In an exemplary embodiment, the electronic control unit is electrically coupled to the display that comprises the plurality of lights or LEDs 68, such as green lights, that confirm acceptable tension values in the adjustable tethers, and a plurality of lights or LEDs 98, such as red lights, that are illuminated in response to a signal indicating a tension outside of the predetermined range to provide a warning of an improper harness tether tension. In an non-limiting example the display will include indicia 100 identifying the tether wherein a green LED and red LED are positioned adjacent to each other to provide an indication of whether the adjustable tether is installed properly by having a predetermined amount of tension. Alternatively, a single LED capable of being illuminated in different colors is provided.

Accordingly, and if the signals in the acceptable range, the electronic control unit outputs an electrical signal to illuminate the green LED or provide “status ok” signal at step 102. Alternatively, and if the signal is not within the acceptable range the electronic control unit outputs an electrical signal to illuminate the red LED or “status not ok” at step 104, wherein the red LED is indicative of improper installation and the green LED is indicative of a proper installation. Thereafter, nodes 106 and 108 will query if a stop command should be issued, which may correspond to an expiration of a time period or the system being shut down manually.

Alternative methods for providing indication of the tension in the adjustable harness tether include but are not limited to an audible annunciators, and buzzers for providing an indication of an improper installation, or audible text or a visual display with indicia. A non-limiting example of a visual display is a liquid crystal display (LCD).

In accordance with an alternative exemplary embodiment, the signal from the harness buckle sensors is received by the control algorithm of the electronic control unit represented by box 110, as discussed above the buckle switch sensor may provide signals along with the harness tether tension signals or alternatively in lieu of the harness tether tension sensor. Similar to the logic of the tension signals the signal of the buckle sensor is processed at decision node 96 wherein the electronic control unit compares the sensor signal or signals to a signal value indicative of either the latch plates being engaged in the buckle or not. In one exemplary embodiment, the output signal of the latch plate sensor is a voltage signal and is compared to a voltage value corresponding to a signal that would be produced for a latched or unlatched condition. Alternatively, a digital or binary output may be received.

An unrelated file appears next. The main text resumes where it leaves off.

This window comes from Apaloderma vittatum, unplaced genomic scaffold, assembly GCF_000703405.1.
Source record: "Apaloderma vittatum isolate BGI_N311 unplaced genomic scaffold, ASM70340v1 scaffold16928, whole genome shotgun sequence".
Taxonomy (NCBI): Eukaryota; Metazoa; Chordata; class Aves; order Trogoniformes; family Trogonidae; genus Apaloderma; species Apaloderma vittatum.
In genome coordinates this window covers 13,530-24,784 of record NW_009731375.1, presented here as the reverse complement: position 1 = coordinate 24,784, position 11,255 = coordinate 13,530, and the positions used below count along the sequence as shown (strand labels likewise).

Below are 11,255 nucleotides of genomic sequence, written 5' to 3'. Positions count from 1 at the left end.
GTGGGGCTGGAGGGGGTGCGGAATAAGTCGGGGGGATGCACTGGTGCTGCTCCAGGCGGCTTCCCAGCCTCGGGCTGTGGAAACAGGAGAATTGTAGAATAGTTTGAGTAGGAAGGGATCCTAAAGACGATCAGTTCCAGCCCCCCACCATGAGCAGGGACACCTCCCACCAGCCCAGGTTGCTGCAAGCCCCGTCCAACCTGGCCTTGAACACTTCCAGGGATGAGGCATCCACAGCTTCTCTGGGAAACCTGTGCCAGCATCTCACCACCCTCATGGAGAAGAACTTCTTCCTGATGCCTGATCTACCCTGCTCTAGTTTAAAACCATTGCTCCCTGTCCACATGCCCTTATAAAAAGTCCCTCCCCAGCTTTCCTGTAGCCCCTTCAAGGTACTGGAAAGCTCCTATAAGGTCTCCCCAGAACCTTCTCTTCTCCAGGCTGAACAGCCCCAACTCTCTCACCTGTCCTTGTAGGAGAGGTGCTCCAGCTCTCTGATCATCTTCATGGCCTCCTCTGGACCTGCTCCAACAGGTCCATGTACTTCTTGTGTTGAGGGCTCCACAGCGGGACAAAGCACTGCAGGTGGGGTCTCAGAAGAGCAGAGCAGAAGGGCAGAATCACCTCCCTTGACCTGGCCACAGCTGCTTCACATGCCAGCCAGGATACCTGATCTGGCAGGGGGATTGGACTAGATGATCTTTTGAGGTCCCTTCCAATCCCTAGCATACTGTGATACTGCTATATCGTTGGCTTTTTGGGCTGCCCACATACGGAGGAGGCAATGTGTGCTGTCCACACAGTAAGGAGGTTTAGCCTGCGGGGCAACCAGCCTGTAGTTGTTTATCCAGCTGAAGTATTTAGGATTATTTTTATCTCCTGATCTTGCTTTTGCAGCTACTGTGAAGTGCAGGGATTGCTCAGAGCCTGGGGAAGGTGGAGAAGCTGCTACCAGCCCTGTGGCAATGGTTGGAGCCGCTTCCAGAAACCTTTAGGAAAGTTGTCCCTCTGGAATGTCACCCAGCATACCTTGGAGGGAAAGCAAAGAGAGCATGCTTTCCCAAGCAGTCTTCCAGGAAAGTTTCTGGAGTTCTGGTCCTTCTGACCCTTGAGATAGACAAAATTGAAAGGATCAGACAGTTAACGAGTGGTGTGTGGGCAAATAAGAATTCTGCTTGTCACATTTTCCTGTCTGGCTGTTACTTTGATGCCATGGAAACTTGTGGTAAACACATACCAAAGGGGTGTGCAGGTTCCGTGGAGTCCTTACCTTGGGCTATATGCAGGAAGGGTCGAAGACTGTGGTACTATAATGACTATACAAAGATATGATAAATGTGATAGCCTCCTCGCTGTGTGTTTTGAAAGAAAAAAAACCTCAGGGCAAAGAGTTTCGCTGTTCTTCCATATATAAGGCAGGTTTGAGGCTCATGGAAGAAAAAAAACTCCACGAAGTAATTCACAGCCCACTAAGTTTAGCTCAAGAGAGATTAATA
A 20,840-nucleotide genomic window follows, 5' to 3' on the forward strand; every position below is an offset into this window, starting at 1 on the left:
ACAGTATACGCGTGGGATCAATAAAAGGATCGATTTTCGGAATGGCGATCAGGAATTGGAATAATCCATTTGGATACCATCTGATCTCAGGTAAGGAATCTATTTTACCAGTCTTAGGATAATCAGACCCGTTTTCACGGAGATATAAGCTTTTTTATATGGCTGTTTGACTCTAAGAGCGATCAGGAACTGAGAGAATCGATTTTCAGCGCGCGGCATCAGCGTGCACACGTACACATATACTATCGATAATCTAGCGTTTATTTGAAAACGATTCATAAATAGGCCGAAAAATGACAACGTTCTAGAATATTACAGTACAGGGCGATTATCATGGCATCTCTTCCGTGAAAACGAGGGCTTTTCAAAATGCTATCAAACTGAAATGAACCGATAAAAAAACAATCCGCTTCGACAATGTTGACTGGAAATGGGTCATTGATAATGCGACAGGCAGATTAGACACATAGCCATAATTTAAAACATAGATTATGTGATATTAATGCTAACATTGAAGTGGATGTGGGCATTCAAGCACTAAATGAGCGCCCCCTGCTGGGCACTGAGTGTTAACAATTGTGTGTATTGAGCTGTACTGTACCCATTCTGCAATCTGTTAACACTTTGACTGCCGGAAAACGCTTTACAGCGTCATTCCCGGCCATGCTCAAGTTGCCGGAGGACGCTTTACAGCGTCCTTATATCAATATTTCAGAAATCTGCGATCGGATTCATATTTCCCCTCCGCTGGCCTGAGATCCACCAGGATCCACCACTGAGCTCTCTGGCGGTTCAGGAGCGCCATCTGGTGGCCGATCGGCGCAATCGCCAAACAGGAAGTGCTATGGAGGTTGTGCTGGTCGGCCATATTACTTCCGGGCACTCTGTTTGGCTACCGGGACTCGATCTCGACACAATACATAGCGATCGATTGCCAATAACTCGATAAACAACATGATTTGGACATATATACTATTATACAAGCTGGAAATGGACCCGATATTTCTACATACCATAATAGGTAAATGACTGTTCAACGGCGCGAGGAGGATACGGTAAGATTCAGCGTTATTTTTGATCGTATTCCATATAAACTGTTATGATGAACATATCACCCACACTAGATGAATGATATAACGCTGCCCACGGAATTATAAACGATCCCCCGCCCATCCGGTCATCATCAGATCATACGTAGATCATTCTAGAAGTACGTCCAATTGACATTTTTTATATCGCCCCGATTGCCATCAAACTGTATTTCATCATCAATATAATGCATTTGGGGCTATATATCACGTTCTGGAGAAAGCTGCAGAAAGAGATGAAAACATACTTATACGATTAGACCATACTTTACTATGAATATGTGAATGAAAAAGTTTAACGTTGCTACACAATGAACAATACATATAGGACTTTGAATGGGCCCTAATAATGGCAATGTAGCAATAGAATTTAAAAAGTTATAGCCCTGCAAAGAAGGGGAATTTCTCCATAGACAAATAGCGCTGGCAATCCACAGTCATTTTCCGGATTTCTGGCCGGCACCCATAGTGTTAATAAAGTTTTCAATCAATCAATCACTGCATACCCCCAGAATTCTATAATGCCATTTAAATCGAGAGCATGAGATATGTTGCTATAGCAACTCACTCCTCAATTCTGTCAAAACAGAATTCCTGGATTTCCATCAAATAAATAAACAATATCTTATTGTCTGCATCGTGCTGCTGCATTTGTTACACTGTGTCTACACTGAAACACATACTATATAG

As discussed herein, the electronic control unit is electrically coupled to the display that comprises the plurality of lights or LEDs 68, such as green lights, that confirm latched conditions and a plurality of lights or LEDs 98, such as red lights, that are illuminated in response to a signal indicating an unlatched conditioned to provide a warning indicating an unsecured harness. In a non-limiting example the display will include indicia 100 identifying the tether, wherein a green LED and red LED are positioned adjacent to each other to provide an indication of whether the harness is latched to the buckle. Alternatively, a single LED capable of being illuminated in different colors is provided.

Accordingly, and if the appropriate signals are received; the electronic control unit outputs an electrical signal to illuminate the green LED or provide “status ok” signal at step 102. Alternatively, and if the signal is not within the acceptable range the electronic control unit outputs an electrical signal to illuminate the red LED or “status not ok” at step 104, wherein the red LED is indicative of improper installation and the green LED is indicative of a proper installation. Thereafter, nodes 106 and 108 will query if a stop command should be issued, which may correspond to an expiration of a time period or the system being shut down manually.

Alternative methods for providing indication of whether the harness is not secured to the buckle include but are not limited to an audible annunciator for providing an indication of an improper installation, or audible text or a visual display with indicia. A non-limiting example of a visual display is a liquid crystal display (LCD).

In yet another alternate embodiment the signals of both the harness tethers and the buckle switches may be combined into a single electronic control unit wherein some of the LEDs correspond to harness tether tension and others correspond to latch plate engagement. An illustration of a flow chart of a contemplated algorithm is illustrated in FIG. 8B wherein additional decision nodes 93 and 103 are added for determining if the harness tension monitor and the buckle signal have been enabled. In this embodiment, the “Status Ok” (box 114) will be provided when the ECU receives an acceptable signal from buckle sensor and if the harness tension monitor is enabled the ECU must also receive an acceptable harness tension signal at step 96.

Accordingly, exemplary embodiments of the present invention provide a child seat with an electronic control unit that determines the tension of the harness tether and/or latch plate engagement and illuminates an indicator light, which is located on the child seat in a location that would be easily viewed by the operator and/or occupants of the vehicle, wherein the indicator light provides a means for determining whether the harness tether is properly installed. For example, one such location of the indicator light is on the face of the control unit display. In addition, the microcontroller may also provide an audible tone or voice response, indicating whether the appropriate tension exists in the tether and/or the latch plate is not engaged. In addition, exemplary embodiments of the present invention are contemplated for use with various forward facing child seats as well as rear-facing infant seats including those with detectable carriers.